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Continuous development of the Austrian Youth Strategy
The Austrian Youth Strategy (Jugendstrategie) is designed as an ongoing process and thus subject to continuous further development. As of 2020, the Austrian Federal Government has decided to continue the Youth Strategy. Based on the fields of action, youth goals were created. In a next step, measures are now aligned or newly developed. In 'Reality Checks', these youth goals are reflected with young people and it is considered whether the youth goal contributes to the implementation of a European Youth Goal.
Media literacy and digitalisation
Particular attention is currently paid to the field of action 'media and information', in the context of fake news, disinformation, and media literacy. Youth policy strives to actively use digitalisation as an opportunity. In many ways, young people are at the forefront of digitalisation and the acquisition of new technologies and media. Precisely for this reason and because of their phase of life, they are also exposed to special risks. The Austrian Youth Strategy places particular emphasis on measures aimed at strengthening the media literacy of adolescents, families, youth workers and other educational practitioners. These include strengthening information literacy and providing information that is relevant to youth, especially in times of cyberbullying, hate speech and 'fake news'.
COVID-19 and Youth Work
In March 2020, Austrian Youth Centers and Youth Work spaces responded quickly and comprehensively to the pandemic. Most of them moved the majority of their operations to digital services from the first lockdown onwards. Since autumn 2020, an exemption for personal counselling and information sessions allows limited work on site.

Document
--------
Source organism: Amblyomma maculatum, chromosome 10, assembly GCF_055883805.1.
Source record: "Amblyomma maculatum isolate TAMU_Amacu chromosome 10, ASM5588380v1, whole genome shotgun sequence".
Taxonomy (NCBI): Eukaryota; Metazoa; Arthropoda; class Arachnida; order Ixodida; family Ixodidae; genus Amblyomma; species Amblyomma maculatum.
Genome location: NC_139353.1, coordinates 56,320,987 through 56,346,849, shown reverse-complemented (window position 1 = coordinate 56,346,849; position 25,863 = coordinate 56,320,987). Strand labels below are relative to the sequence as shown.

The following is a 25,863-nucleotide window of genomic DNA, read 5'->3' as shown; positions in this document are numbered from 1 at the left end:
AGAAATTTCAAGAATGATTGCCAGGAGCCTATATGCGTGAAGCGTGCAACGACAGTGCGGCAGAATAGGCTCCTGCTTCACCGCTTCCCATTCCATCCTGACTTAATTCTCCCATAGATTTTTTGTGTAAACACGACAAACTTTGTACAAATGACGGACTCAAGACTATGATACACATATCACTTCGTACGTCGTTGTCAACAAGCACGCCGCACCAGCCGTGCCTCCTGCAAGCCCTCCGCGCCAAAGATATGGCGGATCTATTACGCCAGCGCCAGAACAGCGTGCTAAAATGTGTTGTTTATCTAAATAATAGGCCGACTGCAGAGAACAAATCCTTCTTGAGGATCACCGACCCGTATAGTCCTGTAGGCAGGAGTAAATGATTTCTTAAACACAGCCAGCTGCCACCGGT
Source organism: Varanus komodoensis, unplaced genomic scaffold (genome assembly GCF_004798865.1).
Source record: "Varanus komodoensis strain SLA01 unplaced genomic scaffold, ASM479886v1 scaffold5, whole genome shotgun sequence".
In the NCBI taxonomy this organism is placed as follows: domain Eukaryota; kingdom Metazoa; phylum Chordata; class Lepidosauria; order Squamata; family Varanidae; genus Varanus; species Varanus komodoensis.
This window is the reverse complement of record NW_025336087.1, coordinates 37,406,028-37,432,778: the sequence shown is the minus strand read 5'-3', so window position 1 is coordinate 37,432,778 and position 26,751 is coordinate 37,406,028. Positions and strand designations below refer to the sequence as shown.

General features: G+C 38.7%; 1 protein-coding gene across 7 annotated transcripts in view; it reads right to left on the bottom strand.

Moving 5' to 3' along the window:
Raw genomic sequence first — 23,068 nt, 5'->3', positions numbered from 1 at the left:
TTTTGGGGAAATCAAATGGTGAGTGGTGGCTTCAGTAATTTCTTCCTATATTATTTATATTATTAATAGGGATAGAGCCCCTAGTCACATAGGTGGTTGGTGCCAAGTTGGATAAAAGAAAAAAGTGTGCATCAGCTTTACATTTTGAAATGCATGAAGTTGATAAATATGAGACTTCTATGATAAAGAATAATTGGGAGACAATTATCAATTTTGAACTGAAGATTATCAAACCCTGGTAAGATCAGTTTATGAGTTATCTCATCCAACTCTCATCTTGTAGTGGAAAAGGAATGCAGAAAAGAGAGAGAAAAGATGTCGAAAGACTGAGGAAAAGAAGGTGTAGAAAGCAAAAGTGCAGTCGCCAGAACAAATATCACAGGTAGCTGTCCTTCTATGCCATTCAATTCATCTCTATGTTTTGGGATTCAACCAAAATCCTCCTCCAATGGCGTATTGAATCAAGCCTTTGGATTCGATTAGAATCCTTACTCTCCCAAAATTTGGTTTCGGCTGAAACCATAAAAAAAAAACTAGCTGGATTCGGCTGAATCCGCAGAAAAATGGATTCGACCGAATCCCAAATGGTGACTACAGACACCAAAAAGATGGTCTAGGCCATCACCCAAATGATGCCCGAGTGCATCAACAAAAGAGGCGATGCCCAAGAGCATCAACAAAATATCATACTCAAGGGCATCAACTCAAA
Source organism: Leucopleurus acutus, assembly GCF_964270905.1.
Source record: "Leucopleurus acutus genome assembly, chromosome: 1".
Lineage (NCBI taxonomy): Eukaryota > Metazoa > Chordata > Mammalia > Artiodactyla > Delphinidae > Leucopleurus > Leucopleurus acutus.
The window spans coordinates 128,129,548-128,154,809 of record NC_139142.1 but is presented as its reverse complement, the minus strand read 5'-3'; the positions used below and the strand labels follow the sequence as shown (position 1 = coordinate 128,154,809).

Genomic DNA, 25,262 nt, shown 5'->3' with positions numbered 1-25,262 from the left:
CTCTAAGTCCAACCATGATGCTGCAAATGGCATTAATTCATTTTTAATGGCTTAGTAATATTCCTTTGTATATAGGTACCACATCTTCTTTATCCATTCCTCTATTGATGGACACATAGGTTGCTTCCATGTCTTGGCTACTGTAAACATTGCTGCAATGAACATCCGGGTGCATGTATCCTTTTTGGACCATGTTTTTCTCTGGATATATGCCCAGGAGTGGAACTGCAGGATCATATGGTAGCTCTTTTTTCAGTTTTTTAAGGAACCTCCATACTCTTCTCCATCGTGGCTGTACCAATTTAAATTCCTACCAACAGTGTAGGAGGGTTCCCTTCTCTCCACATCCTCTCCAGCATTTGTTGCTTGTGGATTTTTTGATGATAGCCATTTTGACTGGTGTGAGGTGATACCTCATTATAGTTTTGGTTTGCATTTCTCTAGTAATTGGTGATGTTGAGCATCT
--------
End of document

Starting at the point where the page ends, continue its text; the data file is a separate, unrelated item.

In line with an emerging public debate, the nationwide network Open Youth Work' (bundesweites Netzwerk Offene Jugendarbeit, bOJA) in February 2021 published a paper (Positionspapier von bOJA Feb '21: 1 Jahr Corona Krise - Potentiale der Offenen Jugendarbeit in der Pandemie) calling for an increased consideration of young people's concerns in the pandemic response. The ongoing pandemic and its continuous contact restrictions have heavily affected young people, some of which are reaching their psychological limits. An increase of depression, withdrawal behaviour and anxiety disorders has been noted among young people. Furthermore, educational deficits may only become apparent in the aftermath of the pandemic and the worsening youth unemployment provides a scary outlook for some young people. In times of crisis, young people need outside social contacts more than ever - whether exchanges with their peers, stable and sustainable relationships with adults and the opportunity to make use of youth work. Therefore, calls for further opening steps (under strict conditions such as regular testing, use of FFP2 masks, smaller groups, outdoor work) in open youth work have been made. Moreover, an increased consideration of youth perspectives and interests in the pandemic and a better equippement in terms of digital ressources is advocated for.